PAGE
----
RogerEbert.com – 1.5 stars – “Dungeons & Dragons” looks like they threw away the game and photographed the box it came in. It’s an amusing movie to look at, in its own odd way, but close your eyes and the dialogue sounds like an overwrought junior high school play. The movie tells the story of a power struggle in the mythical kingdom of Izmer, where a populist empress wants power for the common man but an elitist member of the ruling caste plans a coup. High marks for anyone who can explain the role that dragons play in the Izmerian ecology.

(Boom. Roasted. I think it is probably impossible for someone to seriously watch this film and go “meh good enough”. You either have to ironically enjoy it, or not enjoy it. There is no other possibility.)

Trailer – https://www.youtube.com/watch?v=efSq9FF1r2Q/

(The first 20 seconds of this trailer is just nonsense. And the blue lipstick on the bad guy!! I love this film. It is just so funny. Jeremy Irons is just screaming in the middle, the protagonist drops to his knees and screams “Nooooooooooooooo!”)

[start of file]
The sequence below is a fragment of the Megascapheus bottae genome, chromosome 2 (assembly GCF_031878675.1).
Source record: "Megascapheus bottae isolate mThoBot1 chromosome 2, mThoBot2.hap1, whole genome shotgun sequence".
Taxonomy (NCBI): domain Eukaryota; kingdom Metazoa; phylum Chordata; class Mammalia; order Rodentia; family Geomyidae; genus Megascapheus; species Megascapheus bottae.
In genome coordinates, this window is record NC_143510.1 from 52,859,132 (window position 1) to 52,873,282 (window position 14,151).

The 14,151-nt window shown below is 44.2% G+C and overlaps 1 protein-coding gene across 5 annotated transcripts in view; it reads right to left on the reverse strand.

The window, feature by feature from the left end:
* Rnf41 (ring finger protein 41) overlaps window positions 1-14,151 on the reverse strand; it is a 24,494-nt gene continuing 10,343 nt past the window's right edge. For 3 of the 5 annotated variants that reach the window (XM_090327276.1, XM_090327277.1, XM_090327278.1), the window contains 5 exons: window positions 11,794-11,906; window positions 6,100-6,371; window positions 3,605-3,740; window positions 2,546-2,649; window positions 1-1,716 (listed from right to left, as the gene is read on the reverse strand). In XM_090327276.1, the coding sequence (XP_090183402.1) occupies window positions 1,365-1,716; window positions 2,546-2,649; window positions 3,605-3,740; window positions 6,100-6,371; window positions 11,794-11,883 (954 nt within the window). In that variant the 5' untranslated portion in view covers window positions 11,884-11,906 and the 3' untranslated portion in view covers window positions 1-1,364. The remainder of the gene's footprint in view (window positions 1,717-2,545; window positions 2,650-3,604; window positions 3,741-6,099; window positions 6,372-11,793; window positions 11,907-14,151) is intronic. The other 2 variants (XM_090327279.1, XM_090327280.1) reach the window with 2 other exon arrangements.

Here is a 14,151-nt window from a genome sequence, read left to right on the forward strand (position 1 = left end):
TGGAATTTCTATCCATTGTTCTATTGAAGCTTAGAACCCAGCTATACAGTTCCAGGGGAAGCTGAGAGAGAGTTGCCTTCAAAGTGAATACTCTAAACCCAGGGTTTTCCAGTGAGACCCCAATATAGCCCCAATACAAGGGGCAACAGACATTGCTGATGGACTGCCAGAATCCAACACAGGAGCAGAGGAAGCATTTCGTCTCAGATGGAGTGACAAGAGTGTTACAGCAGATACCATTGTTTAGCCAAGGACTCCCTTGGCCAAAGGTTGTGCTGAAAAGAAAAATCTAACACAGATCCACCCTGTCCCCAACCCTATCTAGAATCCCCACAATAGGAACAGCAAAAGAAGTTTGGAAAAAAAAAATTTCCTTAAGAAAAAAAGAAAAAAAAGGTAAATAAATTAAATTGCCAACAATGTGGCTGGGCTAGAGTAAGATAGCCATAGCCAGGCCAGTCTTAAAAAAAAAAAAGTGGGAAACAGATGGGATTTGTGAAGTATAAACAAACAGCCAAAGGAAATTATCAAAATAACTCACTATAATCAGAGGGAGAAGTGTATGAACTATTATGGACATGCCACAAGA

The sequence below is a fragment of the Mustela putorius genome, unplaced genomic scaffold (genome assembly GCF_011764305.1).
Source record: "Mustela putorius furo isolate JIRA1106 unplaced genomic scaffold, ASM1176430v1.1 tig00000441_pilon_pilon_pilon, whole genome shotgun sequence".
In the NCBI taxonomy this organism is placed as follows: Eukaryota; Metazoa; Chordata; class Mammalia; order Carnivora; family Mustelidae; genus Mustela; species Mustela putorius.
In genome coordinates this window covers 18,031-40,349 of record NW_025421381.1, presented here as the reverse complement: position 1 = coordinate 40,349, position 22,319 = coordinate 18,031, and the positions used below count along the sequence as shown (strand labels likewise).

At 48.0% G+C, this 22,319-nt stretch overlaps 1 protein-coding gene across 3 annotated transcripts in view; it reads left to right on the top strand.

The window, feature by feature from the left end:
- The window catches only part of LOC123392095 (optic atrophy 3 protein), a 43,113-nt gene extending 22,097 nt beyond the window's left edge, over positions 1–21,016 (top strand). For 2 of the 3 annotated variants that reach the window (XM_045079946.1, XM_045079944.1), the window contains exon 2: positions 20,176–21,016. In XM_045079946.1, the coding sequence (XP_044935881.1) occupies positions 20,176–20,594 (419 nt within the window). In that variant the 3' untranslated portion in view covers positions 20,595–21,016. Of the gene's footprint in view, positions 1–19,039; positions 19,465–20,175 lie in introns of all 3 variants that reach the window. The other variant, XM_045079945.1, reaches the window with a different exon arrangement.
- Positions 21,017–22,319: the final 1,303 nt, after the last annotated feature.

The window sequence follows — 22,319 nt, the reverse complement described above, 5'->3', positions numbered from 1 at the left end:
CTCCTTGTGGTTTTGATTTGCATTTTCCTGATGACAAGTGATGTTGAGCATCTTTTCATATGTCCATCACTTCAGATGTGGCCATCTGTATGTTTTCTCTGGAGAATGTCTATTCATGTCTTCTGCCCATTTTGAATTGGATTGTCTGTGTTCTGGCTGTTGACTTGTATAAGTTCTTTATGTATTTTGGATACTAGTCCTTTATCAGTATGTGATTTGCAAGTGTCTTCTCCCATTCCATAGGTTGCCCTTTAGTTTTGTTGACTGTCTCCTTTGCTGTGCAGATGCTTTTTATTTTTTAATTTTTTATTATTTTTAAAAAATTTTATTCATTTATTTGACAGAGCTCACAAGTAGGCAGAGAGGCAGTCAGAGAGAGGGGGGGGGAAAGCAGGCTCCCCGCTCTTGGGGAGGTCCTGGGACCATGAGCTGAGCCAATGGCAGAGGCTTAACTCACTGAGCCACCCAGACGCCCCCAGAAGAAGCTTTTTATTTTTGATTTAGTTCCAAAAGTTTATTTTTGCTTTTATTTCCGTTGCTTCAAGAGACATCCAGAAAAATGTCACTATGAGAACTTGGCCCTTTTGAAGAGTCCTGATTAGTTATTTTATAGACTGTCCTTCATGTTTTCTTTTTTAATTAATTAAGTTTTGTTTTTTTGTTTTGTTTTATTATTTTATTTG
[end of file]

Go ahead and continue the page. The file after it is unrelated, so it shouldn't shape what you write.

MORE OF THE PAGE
Directors – Courtney Solomon – (BMT: Dungeons & Dragons; Getaway; An American Haunting; Notes: Son of Fran Solomon, a maybe big producer from the 80s. It might explain how he bought the rights to D&D when he was 19, had a production company in his early 20s, and ended up directing the D&D movie when he was 29.)

Writers – Topper Lilien (written by) – (Known For: Low Down; Where the Money Is; BMT: Dungeons & Dragons; Notes: He was oddly in Coneheads in a bit part. If I were to guess he is a lifelong screenwriter who was asked to do substantial rewrites or an initial treatment by the studio they were working for.)